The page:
On this page we give some classes of graphs imbedded in the plane.
We focus on graph classes that are not so easy to generate using
`plantri`.

The graph format is `planar code`. A complete definition can
be found in the
plantri manual (Appendix A).
For the graphs on this page, the following should be adequate.
Each graph is given as a sequence of bytes, starting with a byte
containing the number of vertices. Then for each vertex, a list of
the neighbours is given, one neighbour per byte in clockwise order,
plus a zero byte to end the list. Vertices are numbered starting
with 1. A graph with *n* vertices and *e* edges thus
occupies exactly 1+2*e*+*n* bytes.

12 vertices: 1

14 vertices: 0

16 vertices: 1

18 vertices: 1

20 vertices: 6

22 vertices: 14

24 vertices: 98

26 vertices: 529

28 vertices: 4035

30 vertices: 31009

32 vertices: 252386

34 vertices: 2073769 (bzip2)

36 vertices: 17277113 (bzip2; 395MB)

In this section we give some families of nonhamiltonian planar cubic graphs defined according to some properties. All the graphs are simple, 3-connected, cubic, planar and nonhamiltonian; we list any further defining properties in the heading. For each graph family, there are no smaller graphs than we give.

38 vertices: 6

40 vertices: 37

42 vertices: 277

44 vertices: 1732

46 vertices: 11204

48 vertices: 70614

42 vertices: 3

44 vertices: 3

46 vertices: 19

48 vertices: 30

50 vertices: 126

44 vertices: 1

46 vertices: 3

48 vertices: 1

50 vertices: 3

52 vertices: 6

54 vertices: 12

56 vertices: 49

58 vertices: 126

60 vertices: 214

62 vertices: 659

64 vertices: 1467

66 vertices: 3247

68 vertices: 9187

70 vertices: 22069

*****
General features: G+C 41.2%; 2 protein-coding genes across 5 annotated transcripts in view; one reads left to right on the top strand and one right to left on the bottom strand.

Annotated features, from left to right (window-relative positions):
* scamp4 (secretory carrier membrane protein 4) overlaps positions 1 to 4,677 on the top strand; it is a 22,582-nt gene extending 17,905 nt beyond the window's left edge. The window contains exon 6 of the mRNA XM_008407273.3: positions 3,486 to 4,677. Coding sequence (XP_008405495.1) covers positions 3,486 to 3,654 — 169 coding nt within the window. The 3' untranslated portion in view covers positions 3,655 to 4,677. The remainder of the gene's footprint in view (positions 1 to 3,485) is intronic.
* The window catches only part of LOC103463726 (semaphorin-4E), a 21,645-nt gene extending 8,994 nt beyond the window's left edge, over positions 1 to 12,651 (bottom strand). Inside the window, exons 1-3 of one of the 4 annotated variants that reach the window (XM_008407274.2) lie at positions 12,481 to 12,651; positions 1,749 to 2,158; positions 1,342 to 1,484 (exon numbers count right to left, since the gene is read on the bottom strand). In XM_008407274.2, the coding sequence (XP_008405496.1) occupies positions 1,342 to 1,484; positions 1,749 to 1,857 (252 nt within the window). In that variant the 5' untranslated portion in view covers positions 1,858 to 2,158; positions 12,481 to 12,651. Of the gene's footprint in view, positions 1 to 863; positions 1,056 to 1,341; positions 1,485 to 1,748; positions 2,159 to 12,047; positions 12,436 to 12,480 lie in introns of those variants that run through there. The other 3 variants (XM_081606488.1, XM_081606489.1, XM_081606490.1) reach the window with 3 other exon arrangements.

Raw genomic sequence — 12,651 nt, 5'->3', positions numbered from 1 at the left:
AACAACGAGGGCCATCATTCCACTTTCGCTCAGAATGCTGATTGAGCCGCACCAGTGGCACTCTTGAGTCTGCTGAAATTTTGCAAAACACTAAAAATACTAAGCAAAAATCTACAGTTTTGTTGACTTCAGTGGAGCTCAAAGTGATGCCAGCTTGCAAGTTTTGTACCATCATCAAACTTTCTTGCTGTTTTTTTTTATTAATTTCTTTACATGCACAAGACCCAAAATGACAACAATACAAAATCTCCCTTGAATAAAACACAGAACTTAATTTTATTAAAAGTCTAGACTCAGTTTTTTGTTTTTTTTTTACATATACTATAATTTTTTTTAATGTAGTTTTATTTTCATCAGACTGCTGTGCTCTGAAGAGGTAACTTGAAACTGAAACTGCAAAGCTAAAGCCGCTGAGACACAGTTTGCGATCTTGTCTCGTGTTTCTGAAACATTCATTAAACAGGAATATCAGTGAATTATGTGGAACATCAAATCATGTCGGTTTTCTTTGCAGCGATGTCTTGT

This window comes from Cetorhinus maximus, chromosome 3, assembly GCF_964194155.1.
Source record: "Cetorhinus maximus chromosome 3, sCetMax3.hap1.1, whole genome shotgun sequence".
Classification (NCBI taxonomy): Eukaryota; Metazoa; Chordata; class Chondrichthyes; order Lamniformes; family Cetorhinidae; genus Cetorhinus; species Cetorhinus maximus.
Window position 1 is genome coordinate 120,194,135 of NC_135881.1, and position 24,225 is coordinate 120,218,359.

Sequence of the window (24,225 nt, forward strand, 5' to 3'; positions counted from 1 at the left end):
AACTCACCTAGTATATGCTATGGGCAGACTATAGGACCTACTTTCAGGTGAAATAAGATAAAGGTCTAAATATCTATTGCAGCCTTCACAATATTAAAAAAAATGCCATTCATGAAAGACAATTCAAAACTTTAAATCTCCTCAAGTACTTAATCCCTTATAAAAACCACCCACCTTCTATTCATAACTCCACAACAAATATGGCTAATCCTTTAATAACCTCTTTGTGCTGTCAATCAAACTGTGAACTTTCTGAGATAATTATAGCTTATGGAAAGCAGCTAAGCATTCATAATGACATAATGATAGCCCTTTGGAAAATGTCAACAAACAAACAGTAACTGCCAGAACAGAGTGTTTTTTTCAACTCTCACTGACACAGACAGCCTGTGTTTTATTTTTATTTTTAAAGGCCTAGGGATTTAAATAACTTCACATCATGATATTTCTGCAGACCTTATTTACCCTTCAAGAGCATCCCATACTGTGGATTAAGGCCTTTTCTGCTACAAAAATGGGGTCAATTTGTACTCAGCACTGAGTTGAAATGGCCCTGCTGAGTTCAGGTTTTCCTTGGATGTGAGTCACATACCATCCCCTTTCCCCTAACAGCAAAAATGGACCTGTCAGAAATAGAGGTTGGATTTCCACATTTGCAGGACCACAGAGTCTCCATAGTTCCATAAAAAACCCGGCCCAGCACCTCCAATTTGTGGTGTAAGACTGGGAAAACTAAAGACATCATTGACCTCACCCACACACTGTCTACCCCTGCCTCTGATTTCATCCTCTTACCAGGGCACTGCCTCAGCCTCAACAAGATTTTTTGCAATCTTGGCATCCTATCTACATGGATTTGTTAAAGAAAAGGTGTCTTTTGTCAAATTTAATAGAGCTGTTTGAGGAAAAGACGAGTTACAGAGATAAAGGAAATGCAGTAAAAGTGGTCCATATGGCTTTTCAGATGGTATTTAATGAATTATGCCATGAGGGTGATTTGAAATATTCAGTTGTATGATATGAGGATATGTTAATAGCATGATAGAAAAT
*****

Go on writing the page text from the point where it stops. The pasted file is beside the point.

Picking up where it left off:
72 vertices: 50514

74 vertices: 137787

76 vertices: 339804 (bzip2)

44 vertices: 1

46 vertices: 1

48 vertices: 0

50 vertices: 3

52 vertices: 6

54 vertices: 2

56 vertices: 22

58 vertices: 37

60 vertices: 31

62 vertices: 194

64 vertices: 298

66 vertices: 306

68 vertices: 1538

70 vertices: 2566

72 vertices: 3091

74 vertices: 13487

A graph is *hypohamiltonian* if it is not hamiltonian but
becomes hamiltonian if any vertex is removed. Here are some examples
of hypohamiltonian graphs which are planar.

The smallest known cubic planar hypohamiltonian graphs have 70 vertices. The first was found by Araya and Wiener, while six more were found by Mohammadreza Jooyandeh and myself. These graphs have girth 4, which is the smallest possible girth for a cubic hypohamiltonian graph. One of the new graphs, with a structure somewhat different from the rest, appears below. It is not known if these graphs are the smallest.

70 vertices: 7

We have proved that the smallest cubic planar hypohamiltonian graphs of girth 5 (the largest possible girth for a cubic planar graph) have 76 vertices. There are three of them.

76 vertices: 3

An *a*-edge in a graph is an edge which is present on every
hamiltonian cycle. We exclude the case of non-hamiltonian graphs.
For a 3-connected cubic graph, it is easy to see what happens when
a triangle is reduced to a point, so we exclude that case too.

In the following files are all cubic planar 3-connected hamiltonian
graphs with no 3-cycle (which is equivalent to no 3-face) that have
at least one *a*-edge, up to 38 vertices.

16 vertices: 1

18 vertices: 1

20 vertices: 4

22 vertices: 13

24 vertices: 58

26 vertices: 279

28 vertices: 1406

30 vertices: 7525

32 vertices: 40659

34 vertices: 225731 (bzip2)

36 vertices: 1266106 (bzip2)

38 vertices: 7204890 (bzip2; 110MB)

Page Master: Brendan McKay, brendan.mckay@anu.edu.au